Have you done these final road trip checks?

The point of no return has been crossed. Learn how to avoid this ...

Long road trips can be dangerous. How you match your vehicle and van, distribute weight, know your optimum speed and manage road trains are essential to stay safe and protect your assets. In this insightful piece, veteran road trippers Rob and Vickie Tibbett share the secrets of their successful journeys.  

By Rob and Vickie Tibbett of

As many nomads prepare for their winter migration north, we thought we might touch on five important safety tips to consider before you head off. Old hands at the towing game will be aware of these tips. Some would have learnt the hard way; others spent time listening to experienced travellers or professionals.

Towing a caravan can be daunting for newcomers. It was for us. For most drivers, a caravan is the biggest and heaviest ‘thing’ you will ever tow. A caravan’s sheer size and weight will change your vehicle’s dynamics. Physics comes into play.

Wind, speed and weight distribution will affect your driving experience. And if things go ‘pear shaped’, it will happen quickly, see an example below:

We have seen situations like this, it is scary and a cold reminder how careful we need to be. Please don’t be put off, caravanning is a lot of fun, and it presents a fantastic lifestyle. We all need to apply some common sense. For those planning their first big adventure, we think the following tips will make your time on the road safer and more enjoyable.

1: Finding your perfect match

Caravans let you know they are there; a friendly reminder, affecting your every movement, especially on bumpy roads and going up or down hills. We could even ‘feel the love’ when towing a 1200kg camper behind a 2700kg Landcruiser 200 Series! It was safe and controllable, but we knew it was there.

You need to match your vehicle to your caravan. All vehicles have a maximum towing capacity. With most tow vehicles this will range from 1600kg to 3500kg. Know your limit; it will be in your vehicle’s handbook. Even though your vehicle is engineered to tow this amount of weight, it is widely recommended you don’t exceed 85 per cent of the curb weight of your vehicle. This is why you will see so many big 4WDs towing caravans.

The video below discusses the effect of weight distribution in vehicles: 

Exceeding your vehicle’s towing capacity is unsafe, unlawful, and will void your vehicle and caravan insurance policies if you have an accident. We have heard of situations where State Road authorities set up random vehicle and caravan weight inspection stations. Offenders are fined and have to pay to have their van ‘legally’ taken to the next town where they have to address any weight issues before proceeding. Not fun!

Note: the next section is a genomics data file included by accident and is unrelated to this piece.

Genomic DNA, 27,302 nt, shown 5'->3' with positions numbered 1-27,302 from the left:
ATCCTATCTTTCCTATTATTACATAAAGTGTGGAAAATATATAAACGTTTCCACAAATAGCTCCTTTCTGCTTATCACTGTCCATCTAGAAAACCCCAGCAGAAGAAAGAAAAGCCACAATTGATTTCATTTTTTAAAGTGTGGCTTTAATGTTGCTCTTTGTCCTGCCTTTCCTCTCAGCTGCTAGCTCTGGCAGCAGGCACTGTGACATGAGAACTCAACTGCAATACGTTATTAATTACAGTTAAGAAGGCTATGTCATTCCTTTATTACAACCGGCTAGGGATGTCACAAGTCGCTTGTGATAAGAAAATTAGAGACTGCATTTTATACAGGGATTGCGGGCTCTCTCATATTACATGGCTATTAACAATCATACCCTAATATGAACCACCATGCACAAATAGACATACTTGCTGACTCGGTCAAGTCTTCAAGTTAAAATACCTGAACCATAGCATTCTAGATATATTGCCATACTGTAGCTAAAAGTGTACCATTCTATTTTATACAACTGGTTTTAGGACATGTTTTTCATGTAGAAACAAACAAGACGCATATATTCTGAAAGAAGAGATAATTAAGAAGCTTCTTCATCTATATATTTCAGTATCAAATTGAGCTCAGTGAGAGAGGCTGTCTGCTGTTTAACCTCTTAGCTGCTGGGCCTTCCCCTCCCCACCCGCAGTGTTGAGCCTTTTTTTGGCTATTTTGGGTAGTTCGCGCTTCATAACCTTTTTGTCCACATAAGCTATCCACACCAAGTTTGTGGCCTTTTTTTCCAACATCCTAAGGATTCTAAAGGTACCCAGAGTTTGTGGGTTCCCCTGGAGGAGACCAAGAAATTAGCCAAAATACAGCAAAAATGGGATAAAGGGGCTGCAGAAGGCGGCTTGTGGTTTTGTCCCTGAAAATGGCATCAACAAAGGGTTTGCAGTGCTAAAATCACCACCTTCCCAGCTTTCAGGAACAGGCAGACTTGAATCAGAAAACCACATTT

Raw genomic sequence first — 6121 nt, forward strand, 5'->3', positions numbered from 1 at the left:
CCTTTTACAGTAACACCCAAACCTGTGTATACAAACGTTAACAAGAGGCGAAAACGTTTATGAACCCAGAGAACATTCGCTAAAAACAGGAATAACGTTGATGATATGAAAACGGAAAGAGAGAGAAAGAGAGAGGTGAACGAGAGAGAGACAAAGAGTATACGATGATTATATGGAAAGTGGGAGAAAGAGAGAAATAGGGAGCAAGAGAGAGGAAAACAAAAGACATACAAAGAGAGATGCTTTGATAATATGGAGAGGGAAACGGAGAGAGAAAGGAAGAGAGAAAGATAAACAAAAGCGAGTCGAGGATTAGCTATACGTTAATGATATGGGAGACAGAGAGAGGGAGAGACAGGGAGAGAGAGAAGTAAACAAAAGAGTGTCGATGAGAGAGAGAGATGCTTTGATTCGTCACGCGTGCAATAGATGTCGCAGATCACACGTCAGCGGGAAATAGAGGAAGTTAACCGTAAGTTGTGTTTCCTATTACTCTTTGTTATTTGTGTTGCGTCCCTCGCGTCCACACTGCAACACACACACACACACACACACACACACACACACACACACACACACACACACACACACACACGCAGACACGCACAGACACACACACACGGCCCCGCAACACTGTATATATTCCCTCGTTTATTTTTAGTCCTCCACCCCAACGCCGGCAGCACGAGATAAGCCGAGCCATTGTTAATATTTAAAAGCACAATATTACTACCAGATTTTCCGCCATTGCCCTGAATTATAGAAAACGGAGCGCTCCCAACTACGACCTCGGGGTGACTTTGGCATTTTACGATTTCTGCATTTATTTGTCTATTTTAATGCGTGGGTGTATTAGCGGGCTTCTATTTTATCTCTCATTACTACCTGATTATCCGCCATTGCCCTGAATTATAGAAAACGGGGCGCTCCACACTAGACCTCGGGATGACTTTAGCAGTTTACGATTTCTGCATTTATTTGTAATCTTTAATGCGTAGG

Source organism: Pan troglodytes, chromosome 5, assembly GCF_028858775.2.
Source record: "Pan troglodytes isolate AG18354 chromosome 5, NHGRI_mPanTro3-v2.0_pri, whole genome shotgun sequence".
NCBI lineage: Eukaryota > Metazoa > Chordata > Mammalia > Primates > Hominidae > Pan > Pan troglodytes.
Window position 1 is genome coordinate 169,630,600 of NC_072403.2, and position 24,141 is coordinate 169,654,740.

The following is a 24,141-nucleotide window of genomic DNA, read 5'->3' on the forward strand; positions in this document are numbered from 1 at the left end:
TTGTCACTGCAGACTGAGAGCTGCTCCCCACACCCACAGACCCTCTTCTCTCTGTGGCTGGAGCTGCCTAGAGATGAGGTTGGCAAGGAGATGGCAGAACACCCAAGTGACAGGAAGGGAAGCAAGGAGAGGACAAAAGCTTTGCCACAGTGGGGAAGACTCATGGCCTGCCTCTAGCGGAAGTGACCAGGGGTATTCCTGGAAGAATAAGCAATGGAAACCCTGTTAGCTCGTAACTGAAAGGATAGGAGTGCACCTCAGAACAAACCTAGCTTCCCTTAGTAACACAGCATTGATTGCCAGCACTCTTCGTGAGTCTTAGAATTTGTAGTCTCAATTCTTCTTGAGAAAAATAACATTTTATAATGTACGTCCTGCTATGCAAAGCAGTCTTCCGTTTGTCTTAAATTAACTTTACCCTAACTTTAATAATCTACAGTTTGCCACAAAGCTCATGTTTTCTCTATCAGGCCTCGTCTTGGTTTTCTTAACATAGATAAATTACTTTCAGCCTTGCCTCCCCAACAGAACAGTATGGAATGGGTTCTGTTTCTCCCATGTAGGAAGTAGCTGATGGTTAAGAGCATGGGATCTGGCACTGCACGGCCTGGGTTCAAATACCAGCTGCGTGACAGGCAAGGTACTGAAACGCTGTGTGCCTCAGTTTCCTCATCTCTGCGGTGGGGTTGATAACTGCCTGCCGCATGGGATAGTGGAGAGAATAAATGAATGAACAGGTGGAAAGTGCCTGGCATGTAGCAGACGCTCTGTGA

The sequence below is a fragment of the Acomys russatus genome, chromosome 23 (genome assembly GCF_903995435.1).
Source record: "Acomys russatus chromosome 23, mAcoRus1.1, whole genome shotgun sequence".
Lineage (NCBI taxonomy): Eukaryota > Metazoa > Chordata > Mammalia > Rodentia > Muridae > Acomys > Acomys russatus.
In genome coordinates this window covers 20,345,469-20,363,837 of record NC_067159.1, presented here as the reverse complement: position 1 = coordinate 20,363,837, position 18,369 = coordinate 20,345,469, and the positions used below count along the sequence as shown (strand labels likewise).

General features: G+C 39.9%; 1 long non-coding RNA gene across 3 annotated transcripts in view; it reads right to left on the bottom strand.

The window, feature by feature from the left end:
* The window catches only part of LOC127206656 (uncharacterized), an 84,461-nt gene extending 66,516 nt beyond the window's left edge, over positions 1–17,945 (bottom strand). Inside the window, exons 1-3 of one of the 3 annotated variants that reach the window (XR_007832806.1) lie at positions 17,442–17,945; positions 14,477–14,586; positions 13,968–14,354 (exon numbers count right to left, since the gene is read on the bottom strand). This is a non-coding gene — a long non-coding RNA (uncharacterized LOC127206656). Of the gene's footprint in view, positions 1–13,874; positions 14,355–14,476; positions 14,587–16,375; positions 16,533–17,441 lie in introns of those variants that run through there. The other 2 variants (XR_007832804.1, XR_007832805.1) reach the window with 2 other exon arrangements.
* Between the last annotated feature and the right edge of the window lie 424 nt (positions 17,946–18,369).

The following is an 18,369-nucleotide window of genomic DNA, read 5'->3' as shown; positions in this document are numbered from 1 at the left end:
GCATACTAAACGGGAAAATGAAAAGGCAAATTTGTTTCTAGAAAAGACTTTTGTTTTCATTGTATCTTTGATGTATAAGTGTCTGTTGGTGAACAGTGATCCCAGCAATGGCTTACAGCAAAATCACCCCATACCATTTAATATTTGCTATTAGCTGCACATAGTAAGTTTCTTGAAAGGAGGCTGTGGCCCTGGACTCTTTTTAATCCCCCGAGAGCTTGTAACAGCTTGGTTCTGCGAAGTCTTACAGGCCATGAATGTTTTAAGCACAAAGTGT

2: Leave it to Stig

Keeping within the 85 per cent rule is ideal but difficult once you start looking at larger caravans, especially off-road models which are built a lot stronger and heavier. The more you move past the ‘ideal’ vehicle to caravan weight ratio, the more careful you need to be. By ‘careful’, we mean the slower you need to drive.

Use common sense and leave plenty of distance to the vehicle in front – it takes a lot longer to stop when towing. Just imagine an extra 2000kg to 3500kg pushing you into a hairpin corner, busy intersection or rail crossing!

A caravan’s effect on its tow vehicle is exponential, the faster you travel, the greater the effect. Avoiding ‘surprises’ like potholes, stock and roos, can be more easily and safely managed at slower speeds.

Below Brendan Batty from Australian Caravan+RV explains what happens:

We once towed a 2100kg van with a 2000kg Ford Territory (AWD). Well within the vehicle’s maximum towing capacity of 2700kg, but it was scary. On bumpy roads, it felt like the caravan was driving us! Not a fun experience, even at ‘normal’ speeds, so we had to slow down.

We are not professing you travel at 60km/h but dropping from 110km/h to 100km/h does make a huge difference and from 100km/h to 90km/h is also significant. You will also see a significant saving when you come to fill up your fuel tank!

3: The weighting game

It’s all about weight, vehicle weight, caravan weight, and their combined weight, the weight of one versus the other and where you put the weight. As mentioned above, a vehicle has a ‘maximum towing weight’ which is made up of your caravan’s tare (unladen) weight plus everything you place in or on your caravan, including drinking water, grey water and gas. And it is surprising how the weight quickly adds up.

We once weighed everything that went into our camper trailer. Surprisingly, it was over 200kg! The essentials and water we put in our subsequent 19’ van weighed over 400kg. A lot of councils provide a public weigh-bridge, and for a few dollars, you can get a print-out of your vehicle and van’s exact weight when fully laden (peace of mind).

Where you position this weight in your caravan is extremely important as the following video demonstrates: